Two terms are critical here: “kin selection” and “reciprocal altruism:’ Kin selection means self-help by way of natural selection. But in this paradigm natural selection operates not at the level of individuals but at the level of genes. It is the genes that are programmed to perpetuate themselves, even if we—their survival machines—perish in the process. Richard Dawkins masterfully develops this argument in his book The Selfish Gene.

By this logic, a mother who dives into a burning car to save her two children trapped inside is not acting out of pure altruism. Her children share her genes, and her actions are best explained as an effort to ensure that her genes make it into the next generation. Even if she dies, her genes live on through her children. The power of “kin selection” is that it helps to explain why we take big risks and make big sacrifices for our immediate family: they are genetically closest to us. We take smaller risks and make smaller sacrifices for cousins and other relatives: they too are genetically tied to us, but more distantly. Biologist J. B. S. Haldane once quipped that he would be willing to sacrifice his life for “two brothers or eight cousins.”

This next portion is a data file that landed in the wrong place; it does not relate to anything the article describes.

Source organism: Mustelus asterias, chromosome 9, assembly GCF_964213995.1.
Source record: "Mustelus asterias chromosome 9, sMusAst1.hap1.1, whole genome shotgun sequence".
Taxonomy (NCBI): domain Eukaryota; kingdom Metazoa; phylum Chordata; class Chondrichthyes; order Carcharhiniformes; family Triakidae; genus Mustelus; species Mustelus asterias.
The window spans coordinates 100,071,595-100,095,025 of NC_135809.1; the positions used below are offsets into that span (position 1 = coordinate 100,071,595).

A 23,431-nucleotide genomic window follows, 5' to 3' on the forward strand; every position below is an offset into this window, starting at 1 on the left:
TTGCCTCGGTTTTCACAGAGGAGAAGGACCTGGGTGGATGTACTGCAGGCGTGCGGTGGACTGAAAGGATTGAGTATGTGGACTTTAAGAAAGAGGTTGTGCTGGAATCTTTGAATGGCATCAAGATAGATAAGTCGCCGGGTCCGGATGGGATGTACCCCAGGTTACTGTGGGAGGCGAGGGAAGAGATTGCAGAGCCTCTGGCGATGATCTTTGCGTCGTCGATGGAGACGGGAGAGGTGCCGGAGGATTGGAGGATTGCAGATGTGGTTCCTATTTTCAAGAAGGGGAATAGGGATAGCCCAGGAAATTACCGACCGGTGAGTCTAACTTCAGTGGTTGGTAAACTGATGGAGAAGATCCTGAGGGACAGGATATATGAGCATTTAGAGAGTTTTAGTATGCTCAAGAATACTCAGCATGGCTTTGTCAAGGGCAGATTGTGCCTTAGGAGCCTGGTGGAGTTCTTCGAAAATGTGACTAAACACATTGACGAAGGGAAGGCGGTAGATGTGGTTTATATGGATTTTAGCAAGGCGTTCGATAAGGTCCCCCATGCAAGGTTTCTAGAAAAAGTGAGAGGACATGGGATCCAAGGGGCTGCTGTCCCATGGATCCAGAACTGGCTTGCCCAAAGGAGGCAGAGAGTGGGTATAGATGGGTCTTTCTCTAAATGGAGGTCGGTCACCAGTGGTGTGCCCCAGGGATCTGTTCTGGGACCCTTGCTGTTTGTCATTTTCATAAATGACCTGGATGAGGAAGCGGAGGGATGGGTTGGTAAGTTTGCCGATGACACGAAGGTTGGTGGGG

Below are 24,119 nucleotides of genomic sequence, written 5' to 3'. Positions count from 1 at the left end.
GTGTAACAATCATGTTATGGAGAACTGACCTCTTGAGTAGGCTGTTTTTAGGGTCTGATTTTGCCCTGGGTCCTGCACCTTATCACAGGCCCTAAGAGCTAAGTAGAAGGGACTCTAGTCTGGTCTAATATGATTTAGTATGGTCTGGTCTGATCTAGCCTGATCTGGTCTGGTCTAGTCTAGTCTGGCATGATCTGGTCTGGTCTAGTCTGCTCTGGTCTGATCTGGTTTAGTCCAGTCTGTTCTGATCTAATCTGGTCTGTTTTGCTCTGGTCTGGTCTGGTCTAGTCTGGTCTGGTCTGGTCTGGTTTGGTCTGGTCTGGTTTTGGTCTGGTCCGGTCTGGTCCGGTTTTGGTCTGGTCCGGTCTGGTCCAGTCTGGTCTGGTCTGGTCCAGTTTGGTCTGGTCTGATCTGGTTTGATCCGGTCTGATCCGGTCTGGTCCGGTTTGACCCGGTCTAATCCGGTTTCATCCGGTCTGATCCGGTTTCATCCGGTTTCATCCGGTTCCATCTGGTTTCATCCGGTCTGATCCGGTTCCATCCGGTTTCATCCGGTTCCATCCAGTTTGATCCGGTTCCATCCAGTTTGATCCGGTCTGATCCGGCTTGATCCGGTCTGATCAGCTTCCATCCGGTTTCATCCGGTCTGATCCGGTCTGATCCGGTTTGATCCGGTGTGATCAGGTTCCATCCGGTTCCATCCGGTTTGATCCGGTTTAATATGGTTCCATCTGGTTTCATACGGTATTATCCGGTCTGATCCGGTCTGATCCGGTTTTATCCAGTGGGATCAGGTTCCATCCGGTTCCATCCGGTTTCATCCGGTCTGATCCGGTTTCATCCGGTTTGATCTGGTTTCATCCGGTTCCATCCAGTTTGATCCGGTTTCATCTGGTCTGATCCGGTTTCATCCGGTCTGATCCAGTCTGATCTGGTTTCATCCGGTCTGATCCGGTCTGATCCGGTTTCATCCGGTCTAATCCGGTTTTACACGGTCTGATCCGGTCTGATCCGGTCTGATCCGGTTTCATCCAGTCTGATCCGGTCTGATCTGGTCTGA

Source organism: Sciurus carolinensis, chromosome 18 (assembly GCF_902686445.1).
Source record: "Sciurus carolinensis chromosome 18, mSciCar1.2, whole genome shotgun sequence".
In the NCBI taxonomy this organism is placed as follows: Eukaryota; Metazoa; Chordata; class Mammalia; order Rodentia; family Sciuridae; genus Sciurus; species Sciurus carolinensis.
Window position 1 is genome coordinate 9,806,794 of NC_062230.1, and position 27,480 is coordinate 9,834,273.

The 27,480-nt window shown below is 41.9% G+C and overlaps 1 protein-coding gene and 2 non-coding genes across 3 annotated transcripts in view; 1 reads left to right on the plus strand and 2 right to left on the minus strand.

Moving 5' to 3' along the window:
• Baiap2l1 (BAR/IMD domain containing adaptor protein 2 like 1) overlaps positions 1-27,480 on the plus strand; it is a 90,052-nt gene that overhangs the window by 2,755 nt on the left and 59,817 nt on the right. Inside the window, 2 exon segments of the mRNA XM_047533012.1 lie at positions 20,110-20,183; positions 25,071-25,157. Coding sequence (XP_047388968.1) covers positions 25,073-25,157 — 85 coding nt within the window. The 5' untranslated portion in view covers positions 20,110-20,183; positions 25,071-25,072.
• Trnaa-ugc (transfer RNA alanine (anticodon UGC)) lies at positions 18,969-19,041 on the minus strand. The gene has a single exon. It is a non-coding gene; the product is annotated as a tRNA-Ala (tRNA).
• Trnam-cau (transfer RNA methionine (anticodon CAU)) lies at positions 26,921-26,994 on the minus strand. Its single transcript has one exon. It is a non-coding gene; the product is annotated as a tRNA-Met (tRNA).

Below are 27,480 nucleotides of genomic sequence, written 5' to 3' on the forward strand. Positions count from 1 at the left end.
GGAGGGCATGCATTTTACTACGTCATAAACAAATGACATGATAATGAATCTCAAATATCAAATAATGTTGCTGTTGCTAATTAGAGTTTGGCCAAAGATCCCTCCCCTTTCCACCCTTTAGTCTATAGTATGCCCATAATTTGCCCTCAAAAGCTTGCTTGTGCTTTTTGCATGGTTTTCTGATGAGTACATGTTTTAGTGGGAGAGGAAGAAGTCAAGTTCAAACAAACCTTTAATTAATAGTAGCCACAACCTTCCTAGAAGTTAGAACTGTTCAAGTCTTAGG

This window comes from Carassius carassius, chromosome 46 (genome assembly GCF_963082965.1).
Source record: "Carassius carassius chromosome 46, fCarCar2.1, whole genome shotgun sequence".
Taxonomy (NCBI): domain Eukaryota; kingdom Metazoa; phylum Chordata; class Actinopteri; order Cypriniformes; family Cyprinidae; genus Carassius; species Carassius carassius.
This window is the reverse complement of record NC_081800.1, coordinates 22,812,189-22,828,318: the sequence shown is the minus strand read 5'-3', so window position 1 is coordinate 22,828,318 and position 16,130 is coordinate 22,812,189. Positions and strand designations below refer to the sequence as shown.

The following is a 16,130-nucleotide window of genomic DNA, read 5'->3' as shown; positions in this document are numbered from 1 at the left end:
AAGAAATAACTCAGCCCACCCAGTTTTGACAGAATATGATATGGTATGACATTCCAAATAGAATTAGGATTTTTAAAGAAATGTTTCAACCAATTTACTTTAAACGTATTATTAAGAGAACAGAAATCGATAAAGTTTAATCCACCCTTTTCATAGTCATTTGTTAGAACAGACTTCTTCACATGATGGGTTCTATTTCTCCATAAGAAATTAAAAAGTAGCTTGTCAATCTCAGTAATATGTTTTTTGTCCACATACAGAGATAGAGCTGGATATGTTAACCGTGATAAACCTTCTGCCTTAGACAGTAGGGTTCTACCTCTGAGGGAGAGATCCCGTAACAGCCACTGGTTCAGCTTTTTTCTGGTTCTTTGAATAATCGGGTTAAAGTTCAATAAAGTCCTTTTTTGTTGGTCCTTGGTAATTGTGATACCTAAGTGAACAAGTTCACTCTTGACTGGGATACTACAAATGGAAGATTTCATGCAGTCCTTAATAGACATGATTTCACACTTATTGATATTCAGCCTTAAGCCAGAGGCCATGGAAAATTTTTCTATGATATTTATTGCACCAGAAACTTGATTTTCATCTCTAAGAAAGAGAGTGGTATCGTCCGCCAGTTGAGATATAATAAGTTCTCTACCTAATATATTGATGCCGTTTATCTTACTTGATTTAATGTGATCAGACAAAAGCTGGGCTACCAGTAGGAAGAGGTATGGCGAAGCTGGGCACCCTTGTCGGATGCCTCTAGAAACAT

What about strangers? Darwinian theory says we should be indifferent to them because they are genetically alien to us. Even so, we do trade with strangers and coexist with them and generally treat them decently and fairly. The Darwinians explain this as a consequence of “reciprocal altruism,” which is the moral equivalent of “I’ll be nice to you, so that you will be nice to me.” This strategy can take various forms—”first be nice to me, and then I’ll be nice to you” or “I’ll continue to be nice to you as long as you are nice to me”—but the general idea is that morality is a strategy we employ for our own long-term benefit. Darwinians go to elaborate lengths to establish these strategies, resorting to game theory and obscure analogies from the behavior of ants and vampire bats, but I don’t need to reproduce those arguments; the underlying logic is clear and persuasive enough.